Churchill’s War Room

Tour Guide, Lunch, Driving Tour, and The Wallace Collection– Briefly back at The Berkeley, we connected with the estimable and rakishly dapper Paddy Renouf – who would serve as our tour guide/concierge for the next 36 hours. Off we went in our 8-seater Viano (aside, kids LOVED this as well as London Black cabs. FO40 management is resisting their aggressive lobbying for this as the next family vehicle!). Paddy pointed out notable sights and neighborhood secrets as we made our way to Notting Hill’s Electric House for lunch. Part of the Soho House collection of clubs, this private dining spot exudes an ultra-cool, inside-the-velvet ropes vibe where jeans, designer sneakers, and your killer waist length fur will make you seem like a well-heeled regular. The French-American cuisine, living room decor, and a well-chilled Sancerre made this one of the highlights of the trip.

Electric House

From here we made our way to the Wallace Collection, “a national museum in an historic London Town house” located just north of Mayfair. This well-preserved residence (modest castle in its own right) showcased 18th century aristocratic life and reflected the strong love-hate ties (love on display here) between the British and French upper crust. Paintings, elaborate chandeliers, and an impressive gallery of armor and armaments are the highlights. While not a top 5 must-see in London, it was impressive nonetheless and probably in the top 20 of attractions. Free admission means more (British) pounds for afternoon tea.

The Wallace Collection


Sushi Samba!The grand finale of Prince Harrison’s birthday was at this unforgettable hotspot perched high atop Heron Tower in “The City.” Accessed via a glass elevator rivaling that of Willy Wonka, Sushi samba’s winning Japanese-Brazilian-Peruvian cuisine and hothouse setting made for grand and celebratory coda to Harry’s day. This hotspot is as good as ever, delivering in a Nobu “never less than fully satisfying” fashion. Gonna be hard to top this in 2018!

Sushi Samba elevator

Day 3

At last, properly rested and filled up by another tasty breakfast at Koffmann’s, Paddy had a full day planned for us which started with the legendary Tower of London and The Crown Jewels.

Breakfast spread at Koffmann’s

Don’t miss this historic landmark! The Tower complex dates to 1066 (!), and it’s main building sports an impressive array of armaments, uniforms, and records while service as the site of many battles and legendary imprisonments. No matter the wait (ours was about 45 minutes), DO NOT SKIP the Crown Jewels exhibit. Cramped with fellow-tourists speaking in a myriad of tongues, the Jewels are the actual crowns and other adornments worn through the centuries – and to this day- by British monarchs and other Royals. Impressive and moving to see these ancient baubles worked by both Elizabeth I in 1600 and Elizabeth II in 2016, as well as “Cullinan I”, the largest clear cut diamond in the world. All of us were impressed and awed.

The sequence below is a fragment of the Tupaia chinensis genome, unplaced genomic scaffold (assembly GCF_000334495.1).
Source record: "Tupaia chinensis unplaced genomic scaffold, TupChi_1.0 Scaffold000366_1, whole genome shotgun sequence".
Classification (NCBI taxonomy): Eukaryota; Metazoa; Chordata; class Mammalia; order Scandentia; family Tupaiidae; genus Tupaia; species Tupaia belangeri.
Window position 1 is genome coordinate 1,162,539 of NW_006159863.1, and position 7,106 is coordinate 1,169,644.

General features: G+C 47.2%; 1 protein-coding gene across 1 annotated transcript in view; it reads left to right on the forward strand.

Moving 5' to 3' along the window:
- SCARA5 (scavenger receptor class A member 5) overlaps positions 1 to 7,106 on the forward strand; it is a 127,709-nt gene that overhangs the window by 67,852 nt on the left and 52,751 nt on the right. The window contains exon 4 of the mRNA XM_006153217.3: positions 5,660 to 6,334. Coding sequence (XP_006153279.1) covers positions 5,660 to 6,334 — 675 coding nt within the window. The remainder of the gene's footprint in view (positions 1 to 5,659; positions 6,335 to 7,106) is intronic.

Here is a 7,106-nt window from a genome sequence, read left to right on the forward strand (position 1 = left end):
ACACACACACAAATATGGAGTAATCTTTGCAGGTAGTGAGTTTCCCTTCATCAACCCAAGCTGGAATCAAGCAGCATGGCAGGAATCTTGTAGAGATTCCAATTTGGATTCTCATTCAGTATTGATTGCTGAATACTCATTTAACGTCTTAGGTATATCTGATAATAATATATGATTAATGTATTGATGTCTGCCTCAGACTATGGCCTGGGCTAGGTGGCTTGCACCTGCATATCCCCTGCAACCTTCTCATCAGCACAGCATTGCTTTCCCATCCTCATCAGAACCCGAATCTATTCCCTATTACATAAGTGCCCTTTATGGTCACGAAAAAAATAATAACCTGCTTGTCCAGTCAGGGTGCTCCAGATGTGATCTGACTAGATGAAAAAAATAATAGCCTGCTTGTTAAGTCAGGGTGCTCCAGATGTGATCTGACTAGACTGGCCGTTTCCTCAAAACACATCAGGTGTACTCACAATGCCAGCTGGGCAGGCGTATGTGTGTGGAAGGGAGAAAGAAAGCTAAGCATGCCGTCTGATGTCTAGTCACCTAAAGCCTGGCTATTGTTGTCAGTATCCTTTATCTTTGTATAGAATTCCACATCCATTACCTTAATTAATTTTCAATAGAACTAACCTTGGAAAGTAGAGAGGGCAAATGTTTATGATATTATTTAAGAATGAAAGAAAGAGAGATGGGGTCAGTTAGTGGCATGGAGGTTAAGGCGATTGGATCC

A guard outside the Crown Jewels

Covent Garden– From the Tower, we made our way to the Covent Garden area for some much-needed fueling at Balthazar (London outpost of the Soho NY classic). We wandered amongst the outdoor vendors of t-shirts and other novelties, grabbed a coffee, and found our way back to the warmth of the beloved Viano for our next (to last) stop of the day.

Walking around Covent Garden

Westminster Abbey–  Wow. This was surprisingly everyone’s favorite tourist stop. Paddy had ventured ahead while we lunched and secured a no-wait entrance into the mammoth cathedral. To stand where 38 monarchs have been enthroned and where innumerable royal weddings (Elizabeth and Philip; Charles and Diana; William and Kate) and funerals have been officiated was truly moving. My Step-daughter Hallie and son Harry attended a prayer service in the sequestered Shrine of St. Edward the Confessor, and we all walked in wonder of the kings, queens, and notable leaders of the arts, sciences, and humanities who are buried in the Abbey (of note, Sir Isaac Newton Ned Charles Darwin). Here again, audio devices are extremely helpful in navigating the enormous facility, it’s historic, and its inhabitants at eternal rest. (No photos allowed inside)

Chiltern Firehouse– With (again) the connections of our man Paddy, we dined at the ultra-fashionable hotspot Chiltern Firehouse.  As-named housed in a former firehouse, this modern fave features an inventive menu, open kitchen, and an updated-rustic decor. A few menu items which went back as empty plates: The Fried Chicken “snack” (which we ordered x2); Firehouse Caesar; and “Mains” Cod, Sea Bass, Peat Smoked Short Rib, and Fillet. Absolutely no hesitation in crowning this gem as our favorite meal in London. Thanks Chiltern and especially to Paddy for the great reservation and table.

Cozy in the corner at Chiltern

Phew. Did we really cover all this in 2 1/2 days in London? It was uber-active and worth every minute on our feet. While we wish we had another day to relax and shop, Rome beckoned and our Rome feature will follow shortly. Thanks Paddy Renouf, thanks to The Berkeley, and thanks to all that is London. FO40 will be back!

What’s a tourist trip without a selfie?

To book a tour with Paddy, please email: and tell him that Tonia Steck of FO40 sent you!